Wednesday, June 29, 2011

Temple Grandin

If you have a child, friend, or loved one who is autistic, or if you are a teacher, or if you have any contact with autistic adults or children, or for that matter anyone with any disability (have I covered everyone?), you must see this movie!  Today it's not unusual to meet kids with an autism spectrum disorder, and those kids are in schools to varying degrees of inclusion.  But when Temple Grandin was a child growing up in the 1950s, it was a different world.  She was different, odd, hard to teach, etc.  Ultimately she became a respected university professor and animal husbandry expert.  This movie follows her life from her childhood to her early career.

Besides Temple's spirit and determination, her mother and aunt and uncle provided her with the environment and input she needed to reach her potential.  A high school teacher helped her explore her gifts.  In spite of her limitations in speech and social interactions, Temple succeeded and thrived, all the way through college and graduate school.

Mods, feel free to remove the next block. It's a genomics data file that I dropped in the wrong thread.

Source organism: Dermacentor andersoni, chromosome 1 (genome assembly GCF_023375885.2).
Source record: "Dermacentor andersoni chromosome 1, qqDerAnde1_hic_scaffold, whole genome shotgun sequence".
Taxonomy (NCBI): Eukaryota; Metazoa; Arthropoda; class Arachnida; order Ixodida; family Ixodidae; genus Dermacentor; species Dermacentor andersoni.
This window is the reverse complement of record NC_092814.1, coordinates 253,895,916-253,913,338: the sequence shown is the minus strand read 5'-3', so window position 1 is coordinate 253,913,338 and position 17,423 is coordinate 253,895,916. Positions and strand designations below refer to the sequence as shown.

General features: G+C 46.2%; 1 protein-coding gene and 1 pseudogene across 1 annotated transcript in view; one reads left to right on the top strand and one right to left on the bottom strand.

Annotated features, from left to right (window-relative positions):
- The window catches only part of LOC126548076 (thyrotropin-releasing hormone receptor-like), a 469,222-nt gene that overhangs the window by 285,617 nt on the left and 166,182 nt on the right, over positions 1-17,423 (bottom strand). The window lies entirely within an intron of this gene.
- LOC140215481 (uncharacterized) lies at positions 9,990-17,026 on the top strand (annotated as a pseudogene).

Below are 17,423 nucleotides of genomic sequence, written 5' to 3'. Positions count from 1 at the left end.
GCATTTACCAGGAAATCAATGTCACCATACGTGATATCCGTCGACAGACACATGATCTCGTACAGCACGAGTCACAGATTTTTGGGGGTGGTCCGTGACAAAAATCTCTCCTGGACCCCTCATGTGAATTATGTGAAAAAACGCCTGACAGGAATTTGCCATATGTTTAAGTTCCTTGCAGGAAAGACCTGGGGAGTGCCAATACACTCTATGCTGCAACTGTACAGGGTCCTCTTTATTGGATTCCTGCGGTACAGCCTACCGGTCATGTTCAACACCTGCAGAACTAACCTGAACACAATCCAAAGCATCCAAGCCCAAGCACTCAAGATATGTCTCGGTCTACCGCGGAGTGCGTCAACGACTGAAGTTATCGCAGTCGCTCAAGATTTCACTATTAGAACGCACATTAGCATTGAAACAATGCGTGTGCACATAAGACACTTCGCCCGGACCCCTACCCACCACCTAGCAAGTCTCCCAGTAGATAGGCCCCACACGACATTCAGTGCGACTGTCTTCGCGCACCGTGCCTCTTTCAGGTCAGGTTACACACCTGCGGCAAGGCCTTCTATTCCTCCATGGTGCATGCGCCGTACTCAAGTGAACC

Several scenes in the movie show her determination at work.  In college, she created a hugging machine, inspired by a cattle chute at her uncle's ranch, to help her calm herself.  Even when the college officials forced her to give it up, she fought back and won permission to keep a device in her dorm.  Later, when she was researching the treatment of cattle in stock yards, the men tried to keep her out by refusing entry to women.  So she dressed as a man, fooling the gatekeepers!  Claire Daines portrays Temple's quirky behavior in these situations beautifully and with respectful humor.
Temple transformed the cattle industry by trying to see stockyards from the cows' point of view.
Temple Grandin takes the viewer into her autistic mind, giving us a hint of the way she thinks visually.  Just as Temple put herself in the place of the cows, to attempt to see the world as they see it, thus coming to a better understanding of how best to treat them, Temple Grandin will give the viewer unprecedented insight into the mind of autistic persons.  Highly recommended!

Bottom line, 3 1/2 stars.

Here are some books she has written, and one by her remarkable mom:

No comments: